Liked by 1 person

  6. Anecdotally, many people from areas such as China and Japan do not consider places like India as being part of Asia. I asked my then professor, who is Indian, how things came to be that way. He pulled out a giant tome of United Nations resolutions and read it to me chapter and verse; that India is officially recognised as being part of Asia and that is the end of that.

    Decades later, I’ve come to realise that Indians are as proud of the cultural groupings they identify with as any other culture in Asia; and that the very term “Asian”, or “South Asia” or “East Asia” or “West Asian” and its derivatives are constructs of Western imperialism.

    No one in Malaysia says they are Asian. No one in China says they are Asian. No one in Iran says they are West Asian. “Asian” is a name given to us by Westerners.

    Today, I make it a point to learn the traits and characteristics that allow me to recognise people from India, Pakistan, Sri Lanka, Bangladesh, etc – just as I have been doing my entire life between Chinese, Japanese, Korean, Vietnamese, Indonesian, Malaysian, Philippino, etc, and likewise between French, German, English, American, etc.

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  7. Anecdotally, many people from areas such as China and Japan do not consider places like India as being part of Asia. I asked my then professor, who is Indian, how things came to be that way. He pulled out a giant tome of United Nations resolutions and read it to me chapter and verse; that India is officially recognised as being part of Asia and that is the end of that.

    Decades later, I’ve come to realise that Indians are as proud of the cultural groupings they identify with as any other culture in Asia; and that the very term “Asian”, or “South Asia” or “East Asia” or “West Asian” and its derivatives are constructs of Western imperialism.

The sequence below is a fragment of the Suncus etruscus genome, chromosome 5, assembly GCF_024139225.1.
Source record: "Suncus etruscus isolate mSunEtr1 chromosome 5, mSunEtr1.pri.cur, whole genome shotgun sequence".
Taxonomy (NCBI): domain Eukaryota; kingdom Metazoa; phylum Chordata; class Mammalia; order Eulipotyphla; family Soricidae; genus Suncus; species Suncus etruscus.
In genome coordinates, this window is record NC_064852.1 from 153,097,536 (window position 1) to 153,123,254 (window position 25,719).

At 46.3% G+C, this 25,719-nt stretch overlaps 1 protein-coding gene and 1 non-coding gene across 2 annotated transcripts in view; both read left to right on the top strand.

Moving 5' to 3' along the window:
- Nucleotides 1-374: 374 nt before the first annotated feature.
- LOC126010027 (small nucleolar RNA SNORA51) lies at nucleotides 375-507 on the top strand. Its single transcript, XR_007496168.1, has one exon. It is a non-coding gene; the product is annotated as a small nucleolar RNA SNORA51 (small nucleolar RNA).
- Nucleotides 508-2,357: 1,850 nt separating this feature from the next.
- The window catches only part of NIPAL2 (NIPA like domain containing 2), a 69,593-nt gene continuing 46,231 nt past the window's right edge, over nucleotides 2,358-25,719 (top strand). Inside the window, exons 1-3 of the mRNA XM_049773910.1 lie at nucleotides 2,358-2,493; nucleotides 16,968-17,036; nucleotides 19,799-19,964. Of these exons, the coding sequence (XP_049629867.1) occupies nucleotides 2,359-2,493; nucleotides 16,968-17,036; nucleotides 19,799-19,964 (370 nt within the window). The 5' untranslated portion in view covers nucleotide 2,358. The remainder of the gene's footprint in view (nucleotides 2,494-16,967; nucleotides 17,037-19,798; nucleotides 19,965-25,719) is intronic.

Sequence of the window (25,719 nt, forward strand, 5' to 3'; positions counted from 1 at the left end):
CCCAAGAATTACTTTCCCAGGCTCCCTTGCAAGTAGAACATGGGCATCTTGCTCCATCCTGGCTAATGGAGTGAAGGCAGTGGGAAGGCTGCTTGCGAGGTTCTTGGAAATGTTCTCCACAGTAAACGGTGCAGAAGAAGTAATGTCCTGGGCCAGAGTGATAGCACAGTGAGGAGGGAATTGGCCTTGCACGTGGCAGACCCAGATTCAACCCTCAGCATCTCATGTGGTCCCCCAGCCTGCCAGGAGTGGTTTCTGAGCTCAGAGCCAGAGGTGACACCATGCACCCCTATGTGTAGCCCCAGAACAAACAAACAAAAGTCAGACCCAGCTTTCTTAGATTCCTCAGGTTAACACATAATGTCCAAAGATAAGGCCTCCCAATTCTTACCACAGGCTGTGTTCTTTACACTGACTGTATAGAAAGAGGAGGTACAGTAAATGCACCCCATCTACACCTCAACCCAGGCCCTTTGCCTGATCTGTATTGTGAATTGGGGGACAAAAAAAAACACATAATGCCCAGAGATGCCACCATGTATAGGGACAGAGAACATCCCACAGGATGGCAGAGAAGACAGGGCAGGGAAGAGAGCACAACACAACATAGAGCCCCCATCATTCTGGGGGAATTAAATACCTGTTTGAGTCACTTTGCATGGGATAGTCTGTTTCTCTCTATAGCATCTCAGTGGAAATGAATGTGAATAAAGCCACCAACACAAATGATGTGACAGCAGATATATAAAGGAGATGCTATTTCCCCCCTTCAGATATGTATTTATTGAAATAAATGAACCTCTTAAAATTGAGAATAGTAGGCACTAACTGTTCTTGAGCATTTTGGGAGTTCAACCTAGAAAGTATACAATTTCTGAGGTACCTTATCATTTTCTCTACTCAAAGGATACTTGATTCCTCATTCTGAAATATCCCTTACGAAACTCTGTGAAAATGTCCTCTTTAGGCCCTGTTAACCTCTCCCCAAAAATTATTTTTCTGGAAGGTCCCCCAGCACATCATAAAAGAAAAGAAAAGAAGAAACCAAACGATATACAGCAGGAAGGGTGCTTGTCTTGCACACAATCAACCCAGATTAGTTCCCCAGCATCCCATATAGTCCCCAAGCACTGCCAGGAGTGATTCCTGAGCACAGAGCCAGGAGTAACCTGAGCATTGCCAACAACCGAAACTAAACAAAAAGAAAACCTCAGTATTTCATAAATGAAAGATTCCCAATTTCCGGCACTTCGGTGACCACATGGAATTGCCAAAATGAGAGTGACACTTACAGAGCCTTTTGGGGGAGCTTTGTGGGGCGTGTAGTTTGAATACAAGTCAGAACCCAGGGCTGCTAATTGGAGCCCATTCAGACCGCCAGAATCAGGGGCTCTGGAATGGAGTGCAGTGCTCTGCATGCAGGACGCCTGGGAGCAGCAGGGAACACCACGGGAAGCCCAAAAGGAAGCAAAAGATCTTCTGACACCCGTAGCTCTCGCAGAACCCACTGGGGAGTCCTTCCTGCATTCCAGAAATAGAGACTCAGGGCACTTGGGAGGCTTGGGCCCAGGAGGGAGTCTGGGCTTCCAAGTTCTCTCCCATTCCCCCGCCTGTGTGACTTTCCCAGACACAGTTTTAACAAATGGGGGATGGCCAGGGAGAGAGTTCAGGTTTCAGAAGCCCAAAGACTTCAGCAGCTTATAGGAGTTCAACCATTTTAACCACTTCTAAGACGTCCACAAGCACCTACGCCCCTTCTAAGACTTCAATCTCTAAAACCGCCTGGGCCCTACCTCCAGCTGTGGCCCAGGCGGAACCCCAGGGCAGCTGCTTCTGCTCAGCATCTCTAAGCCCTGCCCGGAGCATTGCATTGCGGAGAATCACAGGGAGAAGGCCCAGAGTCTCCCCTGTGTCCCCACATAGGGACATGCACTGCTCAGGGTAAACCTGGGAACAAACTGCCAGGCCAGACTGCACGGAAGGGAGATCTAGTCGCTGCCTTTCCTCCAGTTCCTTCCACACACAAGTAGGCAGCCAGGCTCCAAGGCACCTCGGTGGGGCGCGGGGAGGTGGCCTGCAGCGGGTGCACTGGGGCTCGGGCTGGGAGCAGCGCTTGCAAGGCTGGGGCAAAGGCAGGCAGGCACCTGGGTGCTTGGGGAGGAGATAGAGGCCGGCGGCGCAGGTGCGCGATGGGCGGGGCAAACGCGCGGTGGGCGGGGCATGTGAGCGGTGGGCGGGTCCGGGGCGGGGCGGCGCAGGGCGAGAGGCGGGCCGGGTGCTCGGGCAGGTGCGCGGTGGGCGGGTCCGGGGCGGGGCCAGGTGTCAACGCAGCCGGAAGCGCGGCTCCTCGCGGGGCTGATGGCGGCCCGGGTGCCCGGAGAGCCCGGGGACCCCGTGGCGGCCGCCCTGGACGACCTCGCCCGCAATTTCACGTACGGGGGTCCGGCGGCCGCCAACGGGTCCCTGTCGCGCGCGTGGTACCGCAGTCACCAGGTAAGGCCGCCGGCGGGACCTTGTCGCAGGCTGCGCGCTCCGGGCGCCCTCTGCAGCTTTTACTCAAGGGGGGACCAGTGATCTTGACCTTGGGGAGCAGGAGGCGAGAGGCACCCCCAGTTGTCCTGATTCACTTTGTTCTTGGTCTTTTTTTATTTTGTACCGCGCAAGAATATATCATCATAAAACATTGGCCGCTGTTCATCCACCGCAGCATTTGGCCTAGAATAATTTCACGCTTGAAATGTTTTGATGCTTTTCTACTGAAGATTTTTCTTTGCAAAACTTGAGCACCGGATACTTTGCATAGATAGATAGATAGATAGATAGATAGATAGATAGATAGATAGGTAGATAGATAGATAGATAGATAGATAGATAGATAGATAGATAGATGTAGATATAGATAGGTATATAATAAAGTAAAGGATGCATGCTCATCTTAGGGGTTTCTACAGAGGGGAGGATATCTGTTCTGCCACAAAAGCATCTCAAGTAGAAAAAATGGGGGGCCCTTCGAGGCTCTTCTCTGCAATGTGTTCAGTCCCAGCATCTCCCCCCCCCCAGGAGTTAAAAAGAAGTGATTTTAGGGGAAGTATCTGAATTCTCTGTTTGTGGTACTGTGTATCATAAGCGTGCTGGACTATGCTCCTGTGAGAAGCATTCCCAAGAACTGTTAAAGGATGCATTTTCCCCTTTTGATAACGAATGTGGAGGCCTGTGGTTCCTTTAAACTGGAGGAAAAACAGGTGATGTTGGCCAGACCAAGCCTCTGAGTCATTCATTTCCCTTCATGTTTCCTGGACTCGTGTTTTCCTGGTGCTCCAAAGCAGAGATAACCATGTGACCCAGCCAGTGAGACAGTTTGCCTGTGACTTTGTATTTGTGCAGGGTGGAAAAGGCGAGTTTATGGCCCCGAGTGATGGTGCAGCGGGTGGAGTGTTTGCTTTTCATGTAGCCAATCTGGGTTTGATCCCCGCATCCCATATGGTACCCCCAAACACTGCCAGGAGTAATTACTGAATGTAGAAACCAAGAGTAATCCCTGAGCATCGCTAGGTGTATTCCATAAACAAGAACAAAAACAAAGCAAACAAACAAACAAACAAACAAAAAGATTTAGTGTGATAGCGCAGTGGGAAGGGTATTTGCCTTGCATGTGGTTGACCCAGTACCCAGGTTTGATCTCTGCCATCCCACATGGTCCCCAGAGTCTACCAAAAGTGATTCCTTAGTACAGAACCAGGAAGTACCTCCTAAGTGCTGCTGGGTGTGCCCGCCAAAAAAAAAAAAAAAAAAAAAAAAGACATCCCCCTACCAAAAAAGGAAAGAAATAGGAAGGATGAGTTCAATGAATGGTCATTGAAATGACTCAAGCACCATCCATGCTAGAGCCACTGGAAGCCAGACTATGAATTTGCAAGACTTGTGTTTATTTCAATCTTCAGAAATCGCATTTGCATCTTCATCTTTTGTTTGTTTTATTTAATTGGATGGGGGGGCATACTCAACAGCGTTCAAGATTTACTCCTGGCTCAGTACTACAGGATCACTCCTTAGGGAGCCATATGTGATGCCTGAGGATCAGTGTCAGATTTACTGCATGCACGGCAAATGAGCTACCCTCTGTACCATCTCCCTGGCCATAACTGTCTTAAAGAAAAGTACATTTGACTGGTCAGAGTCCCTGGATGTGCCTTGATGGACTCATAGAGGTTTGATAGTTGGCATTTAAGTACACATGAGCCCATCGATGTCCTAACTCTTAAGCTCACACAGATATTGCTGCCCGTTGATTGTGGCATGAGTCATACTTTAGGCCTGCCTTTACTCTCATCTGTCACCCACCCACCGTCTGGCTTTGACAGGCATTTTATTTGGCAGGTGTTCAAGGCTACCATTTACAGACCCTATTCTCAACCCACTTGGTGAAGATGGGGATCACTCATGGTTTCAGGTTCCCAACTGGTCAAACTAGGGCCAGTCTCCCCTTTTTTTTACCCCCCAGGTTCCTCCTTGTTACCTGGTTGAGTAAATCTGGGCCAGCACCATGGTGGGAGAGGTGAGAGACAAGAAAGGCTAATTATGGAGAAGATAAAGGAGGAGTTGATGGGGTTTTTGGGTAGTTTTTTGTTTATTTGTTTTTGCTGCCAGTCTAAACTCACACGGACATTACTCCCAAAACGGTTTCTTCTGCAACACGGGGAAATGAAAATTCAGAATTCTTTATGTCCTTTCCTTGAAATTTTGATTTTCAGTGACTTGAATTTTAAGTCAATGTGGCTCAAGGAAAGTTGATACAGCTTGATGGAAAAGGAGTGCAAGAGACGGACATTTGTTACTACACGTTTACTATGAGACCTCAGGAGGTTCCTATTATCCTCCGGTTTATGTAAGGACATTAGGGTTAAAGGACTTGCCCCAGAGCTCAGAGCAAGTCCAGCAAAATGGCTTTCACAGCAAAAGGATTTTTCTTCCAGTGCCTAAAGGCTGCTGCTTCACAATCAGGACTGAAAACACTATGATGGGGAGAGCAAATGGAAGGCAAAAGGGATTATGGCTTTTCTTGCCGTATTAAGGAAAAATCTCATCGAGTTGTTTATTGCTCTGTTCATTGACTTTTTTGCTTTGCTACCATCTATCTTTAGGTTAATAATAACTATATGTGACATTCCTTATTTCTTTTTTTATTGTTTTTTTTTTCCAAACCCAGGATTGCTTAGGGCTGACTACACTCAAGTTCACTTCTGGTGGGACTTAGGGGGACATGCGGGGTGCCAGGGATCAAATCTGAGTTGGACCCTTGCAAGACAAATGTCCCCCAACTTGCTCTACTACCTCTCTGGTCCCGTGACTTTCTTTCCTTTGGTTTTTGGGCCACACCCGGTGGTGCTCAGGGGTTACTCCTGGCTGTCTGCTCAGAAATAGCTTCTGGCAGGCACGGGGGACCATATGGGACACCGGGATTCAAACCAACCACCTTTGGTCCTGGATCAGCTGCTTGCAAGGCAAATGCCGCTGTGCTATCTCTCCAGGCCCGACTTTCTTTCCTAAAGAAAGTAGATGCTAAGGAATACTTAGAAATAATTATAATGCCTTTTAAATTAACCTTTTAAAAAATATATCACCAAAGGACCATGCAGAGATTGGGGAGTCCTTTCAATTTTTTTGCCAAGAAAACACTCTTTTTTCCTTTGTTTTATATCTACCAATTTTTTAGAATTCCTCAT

No one in Malaysia says they are Asian. No one in China says they are Asian. No one in Iran says they are West Asian. “Asian” is a name given to us by Westerners.

    Today, I make it a point to learn the traits and characteristics that allow me to recognise people from India, Pakistan, Sri Lanka, Bangladesh, etc – just as I have been doing my entire life between Chinese, Japanese, Korean, Vietnamese, Indonesian, Malaysian, Philippino, etc, and likewise between French, German, English, American, etc.

    “Asian” is just a lazy phrase that does none of us any favours.

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    • It is interesting according to your professor in the United Resolutions it reocognises India is a part of Asia. I wonder if that has ever changed. Funny how people are inclined to end the story when something is written in black and white legislation (or as black and white legislation as you can get and comprehend).

      True that rarely in Malaysia and Singapore refers to themselves as Asian. It reminds me of this blog post I wrote a while ago, sharing the exact same sentiments: https://mabelkwong.com/2013/08/29/what-is-asian-how-do-we-define-asian/

      India is such a diverse community, as diverse as any other community with its varying subgroups and subcommunities.

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  8. This is such a comprehensive post with stunning pictures!
    Yes, it is a part of Asia. Words are less when it comes to explaining India. India is really a vibrant country enriched with culture. Visit and explore the incredible beauty of India. Hope to see you soon.

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    • Thanks, Shipra. I like how you say it, less words to describe India. From the sounds of it, it is a very vibrant, diverse and colourful country with lots to discover. Hope to visit some day.

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  9. Proud to be an Indian
    A country with amazing variety of people, colours and tastes and climates….above all Indian culture
    😊😊
    Indian people make others aware of their presence wherever they go and leave their mark …Athithi Dev Bhava …A guest in India is treated and served as God …Welcome to India my dear Friend…Definitely I say your visit and stay in India will be worth remembering for your whole life

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    • Awww so lovely to hear you are proud to be Indian 😊 Thank you for the lovely welcome to India too…even though I am way off from stepping foot over there. Really hope to visit one day and experience India for what it is 😊

      Like